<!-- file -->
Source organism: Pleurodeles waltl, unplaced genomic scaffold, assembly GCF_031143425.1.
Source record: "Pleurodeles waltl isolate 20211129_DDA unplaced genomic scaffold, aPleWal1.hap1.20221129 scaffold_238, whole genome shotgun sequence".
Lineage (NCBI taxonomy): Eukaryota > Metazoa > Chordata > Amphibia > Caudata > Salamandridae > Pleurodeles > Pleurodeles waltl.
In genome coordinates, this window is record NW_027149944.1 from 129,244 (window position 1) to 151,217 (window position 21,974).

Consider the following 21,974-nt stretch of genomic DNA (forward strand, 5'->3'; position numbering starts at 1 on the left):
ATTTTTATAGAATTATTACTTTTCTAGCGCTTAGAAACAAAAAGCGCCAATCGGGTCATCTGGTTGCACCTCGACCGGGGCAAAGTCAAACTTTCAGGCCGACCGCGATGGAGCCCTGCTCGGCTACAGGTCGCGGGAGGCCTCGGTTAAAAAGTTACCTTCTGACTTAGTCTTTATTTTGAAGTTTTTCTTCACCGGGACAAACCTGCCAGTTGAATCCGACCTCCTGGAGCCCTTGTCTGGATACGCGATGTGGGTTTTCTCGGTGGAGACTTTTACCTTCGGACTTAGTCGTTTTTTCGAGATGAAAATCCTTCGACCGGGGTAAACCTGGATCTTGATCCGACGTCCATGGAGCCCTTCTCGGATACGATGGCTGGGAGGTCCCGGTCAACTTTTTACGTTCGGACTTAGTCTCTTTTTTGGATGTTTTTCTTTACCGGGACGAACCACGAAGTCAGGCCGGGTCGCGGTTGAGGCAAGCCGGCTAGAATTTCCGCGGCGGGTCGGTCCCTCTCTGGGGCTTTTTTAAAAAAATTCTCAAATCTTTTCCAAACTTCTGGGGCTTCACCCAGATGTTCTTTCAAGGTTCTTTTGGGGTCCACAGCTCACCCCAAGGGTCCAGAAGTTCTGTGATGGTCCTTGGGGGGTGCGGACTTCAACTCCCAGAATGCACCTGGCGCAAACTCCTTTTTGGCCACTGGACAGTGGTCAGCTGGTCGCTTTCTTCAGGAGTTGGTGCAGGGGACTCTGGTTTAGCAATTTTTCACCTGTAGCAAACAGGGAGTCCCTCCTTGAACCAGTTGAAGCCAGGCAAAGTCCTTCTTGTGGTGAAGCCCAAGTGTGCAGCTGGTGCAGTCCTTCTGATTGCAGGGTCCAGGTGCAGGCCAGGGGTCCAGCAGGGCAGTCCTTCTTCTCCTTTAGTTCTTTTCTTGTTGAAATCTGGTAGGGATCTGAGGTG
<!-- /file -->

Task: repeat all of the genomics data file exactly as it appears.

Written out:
Source organism: Pleurodeles waltl, unplaced genomic scaffold, assembly GCF_031143425.1.
Source record: "Pleurodeles waltl isolate 20211129_DDA unplaced genomic scaffold, aPleWal1.hap1.20221129 scaffold_238, whole genome shotgun sequence".
Lineage (NCBI taxonomy): Eukaryota > Metazoa > Chordata > Amphibia > Caudata > Salamandridae > Pleurodeles > Pleurodeles waltl.
In genome coordinates, this window is record NW_027149944.1 from 129,244 (window position 1) to 151,217 (window position 21,974).

Consider the following 21,974-nt stretch of genomic DNA (forward strand, 5'->3'; position numbering starts at 1 on the left):
ATTTTTATAGAATTATTACTTTTCTAGCGCTTAGAAACAAAAAGCGCCAATCGGGTCATCTGGTTGCACCTCGACCGGGGCAAAGTCAAACTTTCAGGCCGACCGCGATGGAGCCCTGCTCGGCTACAGGTCGCGGGAGGCCTCGGTTAAAAAGTTACCTTCTGACTTAGTCTTTATTTTGAAGTTTTTCTTCACCGGGACAAACCTGCCAGTTGAATCCGACCTCCTGGAGCCCTTGTCTGGATACGCGATGTGGGTTTTCTCGGTGGAGACTTTTACCTTCGGACTTAGTCGTTTTTTCGAGATGAAAATCCTTCGACCGGGGTAAACCTGGATCTTGATCCGACGTCCATGGAGCCCTTCTCGGATACGATGGCTGGGAGGTCCCGGTCAACTTTTTACGTTCGGACTTAGTCTCTTTTTTGGATGTTTTTCTTTACCGGGACGAACCACGAAGTCAGGCCGGGTCGCGGTTGAGGCAAGCCGGCTAGAATTTCCGCGGCGGGTCGGTCCCTCTCTGGGGCTTTTTTAAAAAAATTCTCAAATCTTTTCCAAACTTCTGGGGCTTCACCCAGATGTTCTTTCAAGGTTCTTTTGGGGTCCACAGCTCACCCCAAGGGTCCAGAAGTTCTGTGATGGTCCTTGGGGGGTGCGGACTTCAACTCCCAGAATGCACCTGGCGCAAACTCCTTTTTGGCCACTGGACAGTGGTCAGCTGGTCGCTTTCTTCAGGAGTTGGTGCAGGGGACTCTGGTTTAGCAATTTTTCACCTGTAGCAAACAGGGAGTCCCTCCTTGAACCAGTTGAAGCCAGGCAAAGTCCTTCTTGTGGTGAAGCCCAAGTGTGCAGCTGGTGCAGTCCTTCTGATTGCAGGGTCCAGGTGCAGGCCAGGGGTCCAGCAGGGCAGTCCTTCTTCTCCTTTAGTTCTTTTCTTGTTGAAATCTGGTAGGGATCTGAGGTG